So, Americans are stuck in the wrong debate and it’s your job to change that. The question is not whether government should be involved in the marketplace. It is. The question is, what principles should guide government’s involvement?

Fair markets

Progressives lack an easily explained, competing economic theory. We need a convincing progressive vision of what makes our economy work, and what would make it work better. What’s the first step?

Don’t say free markets when you’re talking about the economy, say fair markets.

Don’t say . . . Say . . .
Free markets Fair markets

Why . . .

Progressives are for fair markets. By fair, we mean markets that are balanced—with government as a counterweight when necessary—so that weaker individuals and organizations compete on a reasonably equal basis against more powerful ones. In many cases, balancing markets doesn’t require more government involvement, it requires less: taking away the subsidies and other unfair advantages that some individuals and businesses enjoy over others.

It is balanced markets that do the most to lower prices, spur innovations, and encourage the kind of hard work that benefits all of society. In contrast, society does not benefit—instead, everyone loses—when people get rich by gaming the system, by exploiting tax or regulatory loopholes, by dismantling viable companies, or by creating scams that aren’t technically illegal but should be.

Unbalanced markets weaken competition by giving special advantages to certain companies or specific industries. When a company makes its money through unfair competition, it has little incentive to build a better mousetrap. And when a company sells faulty mousetraps to the military at inflated prices, there’s even less incentive to change. In fact, the dominant free market ideology gives corporate leaders and their right-wing cheerleaders a strong incentive to corrupt the system. So that’s what they’ve done.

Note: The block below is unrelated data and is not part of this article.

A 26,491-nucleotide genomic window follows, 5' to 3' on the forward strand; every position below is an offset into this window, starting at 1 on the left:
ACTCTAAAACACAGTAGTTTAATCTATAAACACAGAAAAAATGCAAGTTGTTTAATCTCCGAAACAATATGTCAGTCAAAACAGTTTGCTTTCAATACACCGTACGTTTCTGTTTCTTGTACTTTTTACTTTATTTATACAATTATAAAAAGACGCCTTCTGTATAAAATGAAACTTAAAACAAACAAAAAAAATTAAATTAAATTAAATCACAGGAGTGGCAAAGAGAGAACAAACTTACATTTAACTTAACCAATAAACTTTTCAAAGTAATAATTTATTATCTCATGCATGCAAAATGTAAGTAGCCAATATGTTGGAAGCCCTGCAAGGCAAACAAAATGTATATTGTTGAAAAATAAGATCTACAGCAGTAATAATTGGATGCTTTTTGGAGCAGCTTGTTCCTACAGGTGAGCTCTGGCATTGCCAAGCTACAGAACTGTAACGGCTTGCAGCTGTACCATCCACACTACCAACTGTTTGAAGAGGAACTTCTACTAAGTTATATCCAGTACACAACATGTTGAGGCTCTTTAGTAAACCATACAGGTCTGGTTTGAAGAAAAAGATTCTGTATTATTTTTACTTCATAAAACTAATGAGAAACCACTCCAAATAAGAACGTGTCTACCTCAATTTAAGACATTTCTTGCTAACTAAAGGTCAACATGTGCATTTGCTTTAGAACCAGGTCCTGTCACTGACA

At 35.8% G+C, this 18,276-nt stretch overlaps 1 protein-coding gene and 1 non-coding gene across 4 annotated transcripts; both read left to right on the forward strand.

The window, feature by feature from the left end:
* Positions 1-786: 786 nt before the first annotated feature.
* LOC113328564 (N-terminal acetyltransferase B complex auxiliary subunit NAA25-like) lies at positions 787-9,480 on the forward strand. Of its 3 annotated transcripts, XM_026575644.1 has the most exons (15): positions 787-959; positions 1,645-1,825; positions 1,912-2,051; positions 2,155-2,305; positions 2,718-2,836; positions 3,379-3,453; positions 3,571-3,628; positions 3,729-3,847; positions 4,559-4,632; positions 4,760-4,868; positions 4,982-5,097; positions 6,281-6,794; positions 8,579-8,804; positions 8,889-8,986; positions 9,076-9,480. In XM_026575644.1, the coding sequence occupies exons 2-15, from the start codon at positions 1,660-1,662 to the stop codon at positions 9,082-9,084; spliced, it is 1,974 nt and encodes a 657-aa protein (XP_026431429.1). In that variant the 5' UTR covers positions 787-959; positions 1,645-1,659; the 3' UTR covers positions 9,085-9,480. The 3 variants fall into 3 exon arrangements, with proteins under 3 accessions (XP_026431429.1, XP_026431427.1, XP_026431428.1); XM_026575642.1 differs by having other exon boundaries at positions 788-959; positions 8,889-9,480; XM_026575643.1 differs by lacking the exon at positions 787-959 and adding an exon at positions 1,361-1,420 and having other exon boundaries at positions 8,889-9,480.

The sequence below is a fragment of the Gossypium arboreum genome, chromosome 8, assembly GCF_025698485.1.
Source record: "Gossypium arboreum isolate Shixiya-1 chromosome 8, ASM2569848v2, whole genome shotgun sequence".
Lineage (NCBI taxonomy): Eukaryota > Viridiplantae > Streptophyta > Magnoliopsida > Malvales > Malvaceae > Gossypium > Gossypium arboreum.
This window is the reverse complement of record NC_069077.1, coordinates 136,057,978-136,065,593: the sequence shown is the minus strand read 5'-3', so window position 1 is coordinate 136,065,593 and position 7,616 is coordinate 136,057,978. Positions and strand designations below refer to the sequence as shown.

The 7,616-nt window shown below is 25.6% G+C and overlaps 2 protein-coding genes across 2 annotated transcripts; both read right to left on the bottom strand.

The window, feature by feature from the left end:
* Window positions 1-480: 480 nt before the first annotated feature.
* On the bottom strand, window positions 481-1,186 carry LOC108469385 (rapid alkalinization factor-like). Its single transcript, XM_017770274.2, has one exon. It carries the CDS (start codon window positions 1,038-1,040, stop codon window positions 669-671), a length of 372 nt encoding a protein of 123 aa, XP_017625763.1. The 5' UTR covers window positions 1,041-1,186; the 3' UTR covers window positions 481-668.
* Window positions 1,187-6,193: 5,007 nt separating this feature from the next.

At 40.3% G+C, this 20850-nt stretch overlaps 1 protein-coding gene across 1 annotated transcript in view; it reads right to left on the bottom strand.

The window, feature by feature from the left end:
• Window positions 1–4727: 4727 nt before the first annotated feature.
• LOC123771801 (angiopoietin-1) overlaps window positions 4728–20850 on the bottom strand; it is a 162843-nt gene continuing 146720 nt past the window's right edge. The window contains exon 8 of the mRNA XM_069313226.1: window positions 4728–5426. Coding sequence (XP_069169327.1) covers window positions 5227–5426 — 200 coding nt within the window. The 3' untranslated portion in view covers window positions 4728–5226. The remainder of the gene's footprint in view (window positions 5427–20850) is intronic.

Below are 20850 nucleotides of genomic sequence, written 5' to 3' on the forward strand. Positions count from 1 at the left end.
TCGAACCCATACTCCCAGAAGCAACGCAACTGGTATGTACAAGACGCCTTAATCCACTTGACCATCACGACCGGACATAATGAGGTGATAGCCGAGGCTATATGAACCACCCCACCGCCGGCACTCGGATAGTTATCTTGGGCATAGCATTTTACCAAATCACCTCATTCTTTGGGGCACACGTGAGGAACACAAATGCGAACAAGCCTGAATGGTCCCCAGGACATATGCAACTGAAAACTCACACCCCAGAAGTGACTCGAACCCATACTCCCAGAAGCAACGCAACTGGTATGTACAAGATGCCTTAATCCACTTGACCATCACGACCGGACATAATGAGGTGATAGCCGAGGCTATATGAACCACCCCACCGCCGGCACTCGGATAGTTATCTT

Because Americans accept unfair markets—and in fact, take the unfairness for granted—we don’t consider the enormity of the special interest game-playing in Washington. In the current Administration, nearly every economic effort is designed to make markets more unfair. Whether it’s tax policy, health care, the federal budget, financial regulation, education policy—or anything else—the proposed policies are designed to tilt the economic playing field even farther toward the rich.

Progressive economist Dean Baker summarizes the situation better than we can:

The market is just a tool, and in fact a very useful one. It makes no more sense to lash out against markets than to lash out against the wheel. The reality is that conservatives have been quite actively using the power of the government to shape market outcomes in ways that redistribute income upward. However, conservatives have been clever enough to not own up to their role in this process, pretending all along that everything is just the natural working of the market. And, progressives have been foolish enough to go along with this view.

Let us muster a little cleverness of our own. Let’s reject the language of free markets and embrace the progressive principle of fair markets.